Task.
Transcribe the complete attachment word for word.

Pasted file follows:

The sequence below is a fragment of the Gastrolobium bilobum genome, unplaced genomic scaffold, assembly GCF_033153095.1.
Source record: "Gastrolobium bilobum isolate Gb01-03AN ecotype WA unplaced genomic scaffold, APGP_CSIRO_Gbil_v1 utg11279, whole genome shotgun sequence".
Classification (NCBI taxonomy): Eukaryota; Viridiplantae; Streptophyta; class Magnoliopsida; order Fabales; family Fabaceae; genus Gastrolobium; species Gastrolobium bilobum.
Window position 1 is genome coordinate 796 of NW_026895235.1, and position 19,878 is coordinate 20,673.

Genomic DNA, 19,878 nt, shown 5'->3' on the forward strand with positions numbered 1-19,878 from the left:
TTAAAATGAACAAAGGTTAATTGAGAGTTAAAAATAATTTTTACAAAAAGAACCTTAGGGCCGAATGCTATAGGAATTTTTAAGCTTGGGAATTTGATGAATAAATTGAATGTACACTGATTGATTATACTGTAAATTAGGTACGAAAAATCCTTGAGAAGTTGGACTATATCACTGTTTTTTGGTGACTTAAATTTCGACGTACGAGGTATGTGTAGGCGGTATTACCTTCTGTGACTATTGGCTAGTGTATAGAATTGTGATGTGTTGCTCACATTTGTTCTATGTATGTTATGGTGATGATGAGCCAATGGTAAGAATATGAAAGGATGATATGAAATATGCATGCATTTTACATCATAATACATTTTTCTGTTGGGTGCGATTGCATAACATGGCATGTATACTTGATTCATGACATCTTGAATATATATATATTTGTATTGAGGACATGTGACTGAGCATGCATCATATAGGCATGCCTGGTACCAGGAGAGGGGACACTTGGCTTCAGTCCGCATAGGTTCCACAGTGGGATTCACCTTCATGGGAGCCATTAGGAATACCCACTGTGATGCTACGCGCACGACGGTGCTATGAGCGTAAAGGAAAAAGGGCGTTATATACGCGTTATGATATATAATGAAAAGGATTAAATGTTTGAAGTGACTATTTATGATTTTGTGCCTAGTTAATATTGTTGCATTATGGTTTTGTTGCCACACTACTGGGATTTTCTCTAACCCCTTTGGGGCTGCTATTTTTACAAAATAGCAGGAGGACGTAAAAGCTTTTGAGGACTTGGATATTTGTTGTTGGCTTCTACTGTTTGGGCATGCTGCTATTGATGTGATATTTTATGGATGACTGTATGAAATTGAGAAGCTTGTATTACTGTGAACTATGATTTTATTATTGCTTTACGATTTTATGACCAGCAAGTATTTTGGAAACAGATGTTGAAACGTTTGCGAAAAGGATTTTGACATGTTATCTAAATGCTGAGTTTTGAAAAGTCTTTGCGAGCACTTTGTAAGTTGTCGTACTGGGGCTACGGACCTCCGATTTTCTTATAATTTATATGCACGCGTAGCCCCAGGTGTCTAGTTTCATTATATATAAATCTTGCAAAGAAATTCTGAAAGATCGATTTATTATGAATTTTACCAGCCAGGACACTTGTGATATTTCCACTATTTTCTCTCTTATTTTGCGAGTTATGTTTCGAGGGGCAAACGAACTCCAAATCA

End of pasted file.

The sequence below is a fragment of the Gastrolobium bilobum genome, unplaced genomic scaffold, assembly GCF_033153095.1.
Source record: "Gastrolobium bilobum isolate Gb01-03AN ecotype WA unplaced genomic scaffold, APGP_CSIRO_Gbil_v1 utg11279, whole genome shotgun sequence".
Classification (NCBI taxonomy): Eukaryota; Viridiplantae; Streptophyta; class Magnoliopsida; order Fabales; family Fabaceae; genus Gastrolobium; species Gastrolobium bilobum.
Window position 1 is genome coordinate 796 of NW_026895235.1, and position 19,878 is coordinate 20,673.

Genomic DNA, 19,878 nt, shown 5'->3' on the forward strand with positions numbered 1-19,878 from the left:
TTAAAATGAACAAAGGTTAATTGAGAGTTAAAAATAATTTTTACAAAAAGAACCTTAGGGCCGAATGCTATAGGAATTTTTAAGCTTGGGAATTTGATGAATAAATTGAATGTACACTGATTGATTATACTGTAAATTAGGTACGAAAAATCCTTGAGAAGTTGGACTATATCACTGTTTTTTGGTGACTTAAATTTCGACGTACGAGGTATGTGTAGGCGGTATTACCTTCTGTGACTATTGGCTAGTGTATAGAATTGTGATGTGTTGCTCACATTTGTTCTATGTATGTTATGGTGATGATGAGCCAATGGTAAGAATATGAAAGGATGATATGAAATATGCATGCATTTTACATCATAATACATTTTTCTGTTGGGTGCGATTGCATAACATGGCATGTATACTTGATTCATGACATCTTGAATATATATATATTTGTATTGAGGACATGTGACTGAGCATGCATCATATAGGCATGCCTGGTACCAGGAGAGGGGACACTTGGCTTCAGTCCGCATAGGTTCCACAGTGGGATTCACCTTCATGGGAGCCATTAGGAATACCCACTGTGATGCTACGCGCACGACGGTGCTATGAGCGTAAAGGAAAAAGGGCGTTATATACGCGTTATGATATATAATGAAAAGGATTAAATGTTTGAAGTGACTATTTATGATTTTGTGCCTAGTTAATATTGTTGCATTATGGTTTTGTTGCCACACTACTGGGATTTTCTCTAACCCCTTTGGGGCTGCTATTTTTACAAAATAGCAGGAGGACGTAAAAGCTTTTGAGGACTTGGATATTTGTTGTTGGCTTCTACTGTTTGGGCATGCTGCTATTGATGTGATATTTTATGGATGACTGTATGAAATTGAGAAGCTTGTATTACTGTGAACTATGATTTTATTATTGCTTTACGATTTTATGACCAGCAAGTATTTTGGAAACAGATGTTGAAACGTTTGCGAAAAGGATTTTGACATGTTATCTAAATGCTGAGTTTTGAAAAGTCTTTGCGAGCACTTTGTAAGTTGTCGTACTGGGGCTACGGACCTCCGATTTTCTTATAATTTATATGCACGCGTAGCCCCAGGTGTCTAGTTTCATTATATATAAATCTTGCAAAGAAATTCTGAAAGATCGATTTATTATGAATTTTACCAGCCAGGACACTTGTGATATTTCCACTATTTTCTCTCTTATTTTGCGAGTTATGTTTCGAGGGGCAAACGAACTCCAAATCA